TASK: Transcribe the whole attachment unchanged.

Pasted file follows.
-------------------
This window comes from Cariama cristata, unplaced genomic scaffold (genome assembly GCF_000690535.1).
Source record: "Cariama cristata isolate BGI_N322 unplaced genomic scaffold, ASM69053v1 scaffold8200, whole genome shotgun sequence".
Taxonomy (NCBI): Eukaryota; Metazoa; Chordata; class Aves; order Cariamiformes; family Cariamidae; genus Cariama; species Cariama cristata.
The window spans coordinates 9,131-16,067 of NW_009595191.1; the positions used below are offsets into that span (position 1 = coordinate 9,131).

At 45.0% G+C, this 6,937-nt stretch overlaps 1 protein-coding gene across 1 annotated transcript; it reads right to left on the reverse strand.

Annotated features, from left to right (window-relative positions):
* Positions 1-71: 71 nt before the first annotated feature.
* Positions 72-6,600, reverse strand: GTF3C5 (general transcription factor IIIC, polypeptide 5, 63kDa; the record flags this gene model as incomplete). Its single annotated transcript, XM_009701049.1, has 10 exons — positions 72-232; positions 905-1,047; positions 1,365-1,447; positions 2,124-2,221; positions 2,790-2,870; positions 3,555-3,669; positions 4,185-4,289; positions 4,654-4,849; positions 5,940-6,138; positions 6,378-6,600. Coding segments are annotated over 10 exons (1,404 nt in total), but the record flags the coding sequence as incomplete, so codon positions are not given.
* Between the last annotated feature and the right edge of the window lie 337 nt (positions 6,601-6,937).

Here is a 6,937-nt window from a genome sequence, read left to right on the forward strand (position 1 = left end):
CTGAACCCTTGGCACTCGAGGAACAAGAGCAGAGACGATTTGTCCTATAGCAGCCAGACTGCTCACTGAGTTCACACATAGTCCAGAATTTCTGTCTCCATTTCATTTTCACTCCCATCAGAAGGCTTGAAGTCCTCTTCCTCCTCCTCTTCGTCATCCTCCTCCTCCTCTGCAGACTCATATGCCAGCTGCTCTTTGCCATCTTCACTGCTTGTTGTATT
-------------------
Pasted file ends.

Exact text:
This window comes from Cariama cristata, unplaced genomic scaffold (genome assembly GCF_000690535.1).
Source record: "Cariama cristata isolate BGI_N322 unplaced genomic scaffold, ASM69053v1 scaffold8200, whole genome shotgun sequence".
Taxonomy (NCBI): Eukaryota; Metazoa; Chordata; class Aves; order Cariamiformes; family Cariamidae; genus Cariama; species Cariama cristata.
The window spans coordinates 9,131-16,067 of NW_009595191.1; the positions used below are offsets into that span (position 1 = coordinate 9,131).

At 45.0% G+C, this 6,937-nt stretch overlaps 1 protein-coding gene across 1 annotated transcript; it reads right to left on the reverse strand.

Annotated features, from left to right (window-relative positions):
* Positions 1-71: 71 nt before the first annotated feature.
* Positions 72-6,600, reverse strand: GTF3C5 (general transcription factor IIIC, polypeptide 5, 63kDa; the record flags this gene model as incomplete). Its single annotated transcript, XM_009701049.1, has 10 exons — positions 72-232; positions 905-1,047; positions 1,365-1,447; positions 2,124-2,221; positions 2,790-2,870; positions 3,555-3,669; positions 4,185-4,289; positions 4,654-4,849; positions 5,940-6,138; positions 6,378-6,600. Coding segments are annotated over 10 exons (1,404 nt in total), but the record flags the coding sequence as incomplete, so codon positions are not given.
* Between the last annotated feature and the right edge of the window lie 337 nt (positions 6,601-6,937).

Here is a 6,937-nt window from a genome sequence, read left to right on the forward strand (position 1 = left end):
CTGAACCCTTGGCACTCGAGGAACAAGAGCAGAGACGATTTGTCCTATAGCAGCCAGACTGCTCACTGAGTTCACACATAGTCCAGAATTTCTGTCTCCATTTCATTTTCACTCCCATCAGAAGGCTTGAAGTCCTCTTCCTCCTCCTCTTCGTCATCCTCCTCCTCCTCTGCAGACTCATATGCCAGCTGCTCTTTGCCATCTTCACTGCTTGTTGTATT